OKLAHOMA CITY (KFOR) – The Oklahoma State Board of Education placed the Western Heights School District on probation Friday morning, after the board’s general counsel cited a plethora of problems that are plaguing the district.
“The recommendation of the department is to put Western Heights on probation in order for corrective action and close monitoring,” State Superintendent Joy Hofmeister said in the virtual meeting.
“Majority of the school sites in Western Heights are federally designated as in need of improvement,” Brad Clark, the board’s general counsel, said.
The board said the district has 90 days to address and take corrective actions on the issues brought up in the meeting. If they don’t, they risk losing accreditation.
Board members said they were alarmed by a drop in both students and staff. Also, they said numerous complaints from district staff and parents have come in.
“The district has also seen just in the last year a substantial loss of student enrollment,” Clark said.
An audit revealed that in one year, the student population dropped from about 3,400 students to 2,600. It also revealed a 25 percent drop in staff members in a span of two years. That’s due to retirement, termination, and resignations. The district’s graduation rates are among the lowest in the state, according to the audit, while absenteeism is among the highest. Nutrition services were also discontinued in the spring of 2020. This was a hot topic when the district’s superintendent Mannix Barnes elected to stop distributing meals to children when schools started to go virtual due to the pandemic. Even with the pandemic, no other school’s district has gone as long as Western Heights without in person classes.
The board also brought up superintendent Mannix Barnes’s contract. It showed a salary of $220,000 for his year there. That’s $115,000 more than the previous superintendent who was there for 24 years.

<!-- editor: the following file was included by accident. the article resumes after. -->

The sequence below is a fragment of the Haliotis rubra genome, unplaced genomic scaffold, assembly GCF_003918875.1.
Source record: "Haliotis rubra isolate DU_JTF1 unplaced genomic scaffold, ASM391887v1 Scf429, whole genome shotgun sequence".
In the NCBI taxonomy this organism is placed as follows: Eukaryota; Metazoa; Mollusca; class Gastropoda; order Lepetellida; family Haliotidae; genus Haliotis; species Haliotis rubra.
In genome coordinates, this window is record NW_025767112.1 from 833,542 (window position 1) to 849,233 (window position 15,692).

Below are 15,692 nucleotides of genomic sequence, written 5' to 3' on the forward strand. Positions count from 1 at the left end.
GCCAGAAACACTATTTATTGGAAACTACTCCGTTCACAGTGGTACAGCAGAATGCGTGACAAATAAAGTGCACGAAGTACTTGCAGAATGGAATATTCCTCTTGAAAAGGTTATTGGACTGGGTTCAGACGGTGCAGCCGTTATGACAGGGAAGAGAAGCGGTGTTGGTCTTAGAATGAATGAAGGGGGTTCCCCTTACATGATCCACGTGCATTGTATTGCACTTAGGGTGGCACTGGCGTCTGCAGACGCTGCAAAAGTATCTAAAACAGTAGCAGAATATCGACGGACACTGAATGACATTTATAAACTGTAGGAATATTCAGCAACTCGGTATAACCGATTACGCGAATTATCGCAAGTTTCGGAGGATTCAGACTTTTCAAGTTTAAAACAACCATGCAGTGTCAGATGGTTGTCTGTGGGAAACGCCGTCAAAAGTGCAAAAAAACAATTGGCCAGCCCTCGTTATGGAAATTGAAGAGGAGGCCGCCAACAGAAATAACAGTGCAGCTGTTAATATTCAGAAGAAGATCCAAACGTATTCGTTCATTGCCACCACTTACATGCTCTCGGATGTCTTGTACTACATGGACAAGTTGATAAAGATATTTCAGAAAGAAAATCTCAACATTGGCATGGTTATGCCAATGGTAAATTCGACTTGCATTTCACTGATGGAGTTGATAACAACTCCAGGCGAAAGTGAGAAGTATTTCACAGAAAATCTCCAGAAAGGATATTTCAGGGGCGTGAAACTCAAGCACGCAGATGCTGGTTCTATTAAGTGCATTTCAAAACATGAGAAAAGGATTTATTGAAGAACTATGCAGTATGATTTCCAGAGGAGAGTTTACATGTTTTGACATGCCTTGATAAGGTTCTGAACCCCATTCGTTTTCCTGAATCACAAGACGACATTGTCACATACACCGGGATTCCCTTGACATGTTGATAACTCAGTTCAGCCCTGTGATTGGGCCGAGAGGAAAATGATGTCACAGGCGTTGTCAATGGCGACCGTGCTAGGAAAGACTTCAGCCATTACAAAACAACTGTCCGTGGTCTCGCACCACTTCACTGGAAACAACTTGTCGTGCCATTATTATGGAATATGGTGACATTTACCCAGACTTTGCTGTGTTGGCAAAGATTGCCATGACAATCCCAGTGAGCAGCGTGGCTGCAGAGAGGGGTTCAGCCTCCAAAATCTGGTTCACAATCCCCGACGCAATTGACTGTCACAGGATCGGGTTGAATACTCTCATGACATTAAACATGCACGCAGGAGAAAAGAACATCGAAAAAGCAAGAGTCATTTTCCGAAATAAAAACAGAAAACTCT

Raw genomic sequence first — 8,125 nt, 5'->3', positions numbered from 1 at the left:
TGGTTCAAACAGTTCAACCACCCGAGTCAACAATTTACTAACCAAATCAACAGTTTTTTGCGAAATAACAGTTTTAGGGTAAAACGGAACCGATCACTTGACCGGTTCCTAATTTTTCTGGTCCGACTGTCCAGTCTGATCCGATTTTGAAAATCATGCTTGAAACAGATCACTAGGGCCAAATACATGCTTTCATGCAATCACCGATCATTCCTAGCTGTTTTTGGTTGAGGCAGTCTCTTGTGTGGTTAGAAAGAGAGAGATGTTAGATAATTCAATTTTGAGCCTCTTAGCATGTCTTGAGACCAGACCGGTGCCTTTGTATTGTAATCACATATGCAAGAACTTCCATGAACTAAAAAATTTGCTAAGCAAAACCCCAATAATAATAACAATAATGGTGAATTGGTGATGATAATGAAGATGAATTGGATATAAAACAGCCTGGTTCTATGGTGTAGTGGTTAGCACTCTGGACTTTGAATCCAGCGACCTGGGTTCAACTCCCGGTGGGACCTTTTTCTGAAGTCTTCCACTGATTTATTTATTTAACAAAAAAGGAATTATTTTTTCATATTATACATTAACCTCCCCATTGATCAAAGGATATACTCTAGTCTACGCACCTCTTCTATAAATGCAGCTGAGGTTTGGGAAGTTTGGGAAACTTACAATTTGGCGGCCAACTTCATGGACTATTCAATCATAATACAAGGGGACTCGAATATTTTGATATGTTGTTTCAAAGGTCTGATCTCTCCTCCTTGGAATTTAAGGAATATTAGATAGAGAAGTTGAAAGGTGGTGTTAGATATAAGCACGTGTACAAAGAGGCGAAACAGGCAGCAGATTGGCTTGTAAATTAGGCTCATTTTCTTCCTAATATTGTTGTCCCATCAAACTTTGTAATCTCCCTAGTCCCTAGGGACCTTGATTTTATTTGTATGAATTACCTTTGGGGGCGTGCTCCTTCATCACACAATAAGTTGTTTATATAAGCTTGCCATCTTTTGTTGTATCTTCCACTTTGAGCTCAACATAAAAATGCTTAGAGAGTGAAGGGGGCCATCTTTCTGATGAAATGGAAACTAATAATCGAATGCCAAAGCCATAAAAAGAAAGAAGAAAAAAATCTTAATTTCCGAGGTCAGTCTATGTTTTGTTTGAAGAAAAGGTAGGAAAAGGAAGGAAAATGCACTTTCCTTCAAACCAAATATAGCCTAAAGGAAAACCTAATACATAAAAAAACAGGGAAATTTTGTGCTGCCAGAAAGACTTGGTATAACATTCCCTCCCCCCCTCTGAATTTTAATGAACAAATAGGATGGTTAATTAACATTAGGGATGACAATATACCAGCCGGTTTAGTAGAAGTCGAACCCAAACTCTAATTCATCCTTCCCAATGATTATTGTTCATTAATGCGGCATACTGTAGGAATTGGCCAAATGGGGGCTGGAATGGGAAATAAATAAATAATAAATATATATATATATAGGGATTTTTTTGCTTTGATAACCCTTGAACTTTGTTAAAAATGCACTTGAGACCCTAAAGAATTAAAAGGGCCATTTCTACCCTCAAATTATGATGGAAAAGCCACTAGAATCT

“That is the fifth highest compensation for all superintendents in the state. No experience at that time,” Clark said.
The district has also reached a level in special education that the general counsel said “needs intervention.”
Western Heights was requested to be present at the board meeting to respond to the allegations and findings by the board’s general counsel. They decided not to show up.
Instead, they sent the board a letter Thursday that can be read in full below.
The letter was in response to another letter sent to them by the Board of Education that can also be read below.
In the school district’s letter, they state in part that the board is keeping the identity and substance of the complaints secret and the district will respond to the allegations if the hearing is “in the appropriate forum, and the appropriate statutory and due process protections are provided.”
“I would really challenge the local school board to do a look inward and do some house cleaning with their leadership,” said Brian Bobelk, a member of the state board of education.
It’s important to note that KFOR reached out to Western Heights’ Superintendent Mannix Barnes. He said he would only do the interview if it was a live interview. Due to time constraints, we are unable to make that happen. KFOR also reached out to the attorney for the district who said he was unavailable for an interview Friday afternoon.